Monday, December 22, 2014

Oils: Baobab oil

I admit that I'm a bit of an oil junkie. When I see a new one at Voyageur Soap & Candle, I have to buy it and try it in my products. This week's new purchase is baobab seed oil. This cold pressed oil is compared to avocado oil, although I find it is more viscous with a silkier and drier feel than avocado oil. (If you're familiar with kukui nut oil, I find that it is similar to that oil in silkiness.) This is a very thick oil, thanks to the palmitic acid we find in it at 18 to 30%, which is an awful lot for a liquid oil. (Compare this to avocado's 10% or sweet almond oil's 2% to 6%.) It also contains 2% to 9% stearic acid, 30% to 42% oleic acid, 20% to 35% linoleic acid, and 1% to 3% linolenic acid.

Baobab oil (INCI: Adanasonia digitata oil) contains quite a lot of unsaponifiables* at 2.8% to 3.8%, and that's where we find our lovely phytosterols! Phytosterols can be converted into cholecalciferol and Vitamin D, and they offer anti-inflammatory and skin barrier mechanism repair properties to our skin. Baobab oil contains 3457 ppm phytosterols, with the main ones being ß-sitosterol at 75%, avenasterol at up to 13%, and campesterol at 6%. You'll also find quite a lot of squalene in this oil, which penetrates our skin quickly and offers great moisturizing.

*Unsaponifiable matter is the part of the oil that won't turn to soap when you saponify it. 

Baobab oil contains some Vitamins, with Vitamin E being found at 678 ppm. It contains Vitamin A in the form of ß-carotene. I have seen it said that it contains Vitamin D, but I wasn't able to confirm this. I've also seen it said that it contains Vitamin F, which isn't a Vitamin but the essential fatty acids of omega-3 (linolenic fatty acid) and omega-6 (linoleic fatty acid). It contains polyphenols in the form of catechins, which might be why it feels a bit drier than other oils.

As I mentioned above, it's a thick oil with a specific density of 0.937 g/ml. (Water is 1 g/ml.) If you are wishing to soap with this, check with your specific supplier of baobab oil because I've seen all kinds of saponification values and iodine values for this oil and I would hate to give you the wrong information for the oil you have in your workshop.

So what do we have here? We have a drier, silkier feeling oil that is quite viscous and might be described as medium to heavy in weight. It contains a lot of wonderful phytosterols and vitamins, including Vitamin E and Vitamin A, and squalene.

How to use baobab oil? Anywhere you might use any other oil. Use it anhydrous products (those without water) or those with water like lotions, conditioners, and so on. It's not an inexpensive oil - 125 ml or 4.2 ounces is $11.40 at Voyageur Soap & Candle or $13.50 for 4 ounces from From Nature with Love (not affiliated with either company, just offering examples), so you might want to reserve it for things where the oils really make a huge difference, like a facial moisturizer or lotion with fewer oils.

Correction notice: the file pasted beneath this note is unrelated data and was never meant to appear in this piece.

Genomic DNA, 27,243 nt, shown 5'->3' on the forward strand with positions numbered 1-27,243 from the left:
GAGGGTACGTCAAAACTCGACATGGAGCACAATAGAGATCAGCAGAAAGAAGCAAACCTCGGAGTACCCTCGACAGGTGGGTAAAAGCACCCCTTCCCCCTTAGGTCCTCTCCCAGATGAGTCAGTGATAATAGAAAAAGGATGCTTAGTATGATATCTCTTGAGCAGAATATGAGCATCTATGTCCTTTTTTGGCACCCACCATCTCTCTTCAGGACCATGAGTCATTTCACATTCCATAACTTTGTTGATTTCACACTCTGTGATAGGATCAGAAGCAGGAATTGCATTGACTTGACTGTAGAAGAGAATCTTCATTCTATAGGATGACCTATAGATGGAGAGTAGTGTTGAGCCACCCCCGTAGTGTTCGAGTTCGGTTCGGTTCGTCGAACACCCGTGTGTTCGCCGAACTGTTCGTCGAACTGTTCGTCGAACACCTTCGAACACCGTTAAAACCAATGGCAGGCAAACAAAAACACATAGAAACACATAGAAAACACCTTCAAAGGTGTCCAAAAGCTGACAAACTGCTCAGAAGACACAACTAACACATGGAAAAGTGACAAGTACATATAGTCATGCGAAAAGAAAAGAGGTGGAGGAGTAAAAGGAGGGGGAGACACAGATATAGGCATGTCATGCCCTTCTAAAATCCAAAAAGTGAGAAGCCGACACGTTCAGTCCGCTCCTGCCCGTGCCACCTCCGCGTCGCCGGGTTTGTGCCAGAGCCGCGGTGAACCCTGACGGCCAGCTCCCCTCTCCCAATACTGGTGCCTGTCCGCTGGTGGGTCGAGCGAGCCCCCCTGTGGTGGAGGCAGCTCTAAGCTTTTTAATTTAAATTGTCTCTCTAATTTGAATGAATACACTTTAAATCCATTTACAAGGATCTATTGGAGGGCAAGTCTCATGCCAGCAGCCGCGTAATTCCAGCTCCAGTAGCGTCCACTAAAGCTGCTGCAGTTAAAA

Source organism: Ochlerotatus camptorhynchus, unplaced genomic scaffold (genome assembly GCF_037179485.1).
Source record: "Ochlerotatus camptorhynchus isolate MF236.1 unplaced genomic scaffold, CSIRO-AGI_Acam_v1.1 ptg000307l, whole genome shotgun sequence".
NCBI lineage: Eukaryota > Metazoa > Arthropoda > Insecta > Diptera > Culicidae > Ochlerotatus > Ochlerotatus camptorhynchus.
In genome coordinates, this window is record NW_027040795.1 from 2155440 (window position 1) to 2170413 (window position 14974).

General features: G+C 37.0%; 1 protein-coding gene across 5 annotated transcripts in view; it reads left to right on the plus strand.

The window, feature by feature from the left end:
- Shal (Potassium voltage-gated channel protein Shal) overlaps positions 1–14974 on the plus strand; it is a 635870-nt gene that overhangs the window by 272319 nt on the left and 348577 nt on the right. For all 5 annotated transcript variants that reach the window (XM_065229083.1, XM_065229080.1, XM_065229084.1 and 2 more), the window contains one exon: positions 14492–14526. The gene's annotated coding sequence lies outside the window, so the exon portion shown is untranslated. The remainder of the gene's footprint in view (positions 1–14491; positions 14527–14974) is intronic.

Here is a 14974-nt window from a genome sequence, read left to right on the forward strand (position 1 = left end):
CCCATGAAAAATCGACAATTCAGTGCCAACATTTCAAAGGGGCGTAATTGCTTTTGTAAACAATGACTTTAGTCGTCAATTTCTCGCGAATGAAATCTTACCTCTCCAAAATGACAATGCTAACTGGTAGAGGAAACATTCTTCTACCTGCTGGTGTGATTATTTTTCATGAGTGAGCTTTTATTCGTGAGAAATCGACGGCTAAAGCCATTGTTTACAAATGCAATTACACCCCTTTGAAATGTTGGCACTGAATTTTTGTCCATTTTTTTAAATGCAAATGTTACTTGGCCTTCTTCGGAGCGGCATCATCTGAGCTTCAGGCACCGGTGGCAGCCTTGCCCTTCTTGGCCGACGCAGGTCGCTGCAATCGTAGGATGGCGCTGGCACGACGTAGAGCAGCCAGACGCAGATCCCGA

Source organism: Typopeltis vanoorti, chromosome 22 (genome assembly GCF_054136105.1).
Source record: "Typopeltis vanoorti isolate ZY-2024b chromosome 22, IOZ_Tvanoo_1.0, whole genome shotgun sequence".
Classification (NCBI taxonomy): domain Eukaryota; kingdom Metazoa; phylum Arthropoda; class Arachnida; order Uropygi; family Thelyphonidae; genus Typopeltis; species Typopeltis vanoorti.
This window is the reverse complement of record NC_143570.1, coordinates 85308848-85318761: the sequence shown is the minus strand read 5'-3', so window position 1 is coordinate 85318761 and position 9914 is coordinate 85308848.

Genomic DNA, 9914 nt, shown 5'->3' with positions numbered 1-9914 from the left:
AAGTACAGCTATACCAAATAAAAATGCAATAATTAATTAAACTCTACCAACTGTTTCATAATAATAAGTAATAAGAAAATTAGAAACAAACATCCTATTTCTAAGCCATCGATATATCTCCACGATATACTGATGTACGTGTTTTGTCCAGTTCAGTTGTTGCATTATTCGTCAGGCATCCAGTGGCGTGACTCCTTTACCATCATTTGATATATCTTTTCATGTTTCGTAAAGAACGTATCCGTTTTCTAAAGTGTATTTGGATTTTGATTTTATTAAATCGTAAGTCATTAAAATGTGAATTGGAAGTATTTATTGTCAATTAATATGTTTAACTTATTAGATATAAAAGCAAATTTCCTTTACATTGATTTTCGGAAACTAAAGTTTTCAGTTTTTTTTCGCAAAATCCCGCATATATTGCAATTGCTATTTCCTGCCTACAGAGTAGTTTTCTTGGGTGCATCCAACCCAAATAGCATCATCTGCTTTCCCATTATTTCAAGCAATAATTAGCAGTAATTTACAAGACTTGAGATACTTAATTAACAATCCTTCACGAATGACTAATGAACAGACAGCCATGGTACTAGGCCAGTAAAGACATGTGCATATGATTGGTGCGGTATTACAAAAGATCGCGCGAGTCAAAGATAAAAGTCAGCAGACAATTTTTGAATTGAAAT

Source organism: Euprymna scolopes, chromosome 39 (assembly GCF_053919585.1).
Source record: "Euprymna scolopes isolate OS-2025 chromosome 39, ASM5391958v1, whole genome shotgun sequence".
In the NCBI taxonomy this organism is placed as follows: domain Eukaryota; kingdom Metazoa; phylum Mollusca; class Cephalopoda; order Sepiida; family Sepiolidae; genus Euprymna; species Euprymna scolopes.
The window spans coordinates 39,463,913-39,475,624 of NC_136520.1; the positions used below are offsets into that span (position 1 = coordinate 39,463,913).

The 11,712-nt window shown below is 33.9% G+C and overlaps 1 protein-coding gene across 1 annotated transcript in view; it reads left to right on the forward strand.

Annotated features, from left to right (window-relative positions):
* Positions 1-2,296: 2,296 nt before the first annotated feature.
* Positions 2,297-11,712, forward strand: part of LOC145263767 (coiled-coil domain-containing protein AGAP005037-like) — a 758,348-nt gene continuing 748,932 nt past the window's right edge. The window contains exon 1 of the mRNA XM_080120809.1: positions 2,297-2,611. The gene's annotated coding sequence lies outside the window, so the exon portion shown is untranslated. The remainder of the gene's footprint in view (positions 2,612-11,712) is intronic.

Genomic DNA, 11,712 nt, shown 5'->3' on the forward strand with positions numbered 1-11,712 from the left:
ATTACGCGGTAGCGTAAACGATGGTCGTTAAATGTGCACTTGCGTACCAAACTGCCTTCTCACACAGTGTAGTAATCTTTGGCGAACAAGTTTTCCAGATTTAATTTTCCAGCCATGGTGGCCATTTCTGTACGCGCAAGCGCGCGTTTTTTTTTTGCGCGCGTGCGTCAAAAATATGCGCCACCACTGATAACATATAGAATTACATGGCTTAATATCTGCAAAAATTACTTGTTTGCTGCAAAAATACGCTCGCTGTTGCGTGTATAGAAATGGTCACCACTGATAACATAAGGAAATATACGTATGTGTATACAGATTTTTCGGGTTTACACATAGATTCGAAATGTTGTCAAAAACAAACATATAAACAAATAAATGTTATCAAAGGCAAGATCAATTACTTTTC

Summary of baobab oil
INCI: Adansonia digitata seed oil
Palmitic acid: 18% to 30%
Stearic acid: 2% to 9%
Oleic acid: 30% to 42%
Linoleic acid: 20% to 35%
Linolenic acid: 1% to 3%

An updated view of Adansonia digitata: A commercially important African tree
Baobab (book)
Baobab phytochemistry (paper)
Baobab fruit company data bulletin

Join me tomorrow as we take a look at another ingredient, lupine amino acids!


Paige B said...

Do we know the shelf-life?

Susan Barclay-Nichols said...

Hmm, I wrote a paragraph on that. Why didn't it make it in there? The short answer is that I don't know. The long answer is that some places list it at two years and still some others say it is "stable". I can't see it being that stable with all that linolenic acid and so little Vitamin E, so I'm going with six months until I know anything more.

Lulue said...

Would this be a good oil for hair products?

Micki Perepeczko said...

Very interesting article as I use baobab oil in most of my products. It is cold pressed in the country I live. When I buy the oil - the shelf life is guaranteed 12 months! I have tried to make a pure baobab soap which failed. It does not saponify, however, I did make a baobab oil shampoo using KOH - I got a lovely paste but it took forever to dissolve. What was interesting though, the shampoo had a creamy colour effect - when I left it to stand - about three weeks - it cleared to a golden looking syrup. The pH was perfect. Having said that, it does work out to be an expensive bottle of shampoo!

Lyz Gregory said...

Hi Susan,
I am new to all this amazingness and I am not sure of some of the specifics. . The site I have been using offers, virgin unrefined baobab oil as well as baobab hydrolyzed protein. What are the main differences and how are they used in formulas? I bought the latter,realizing that I needed more information before using it. I Thank you!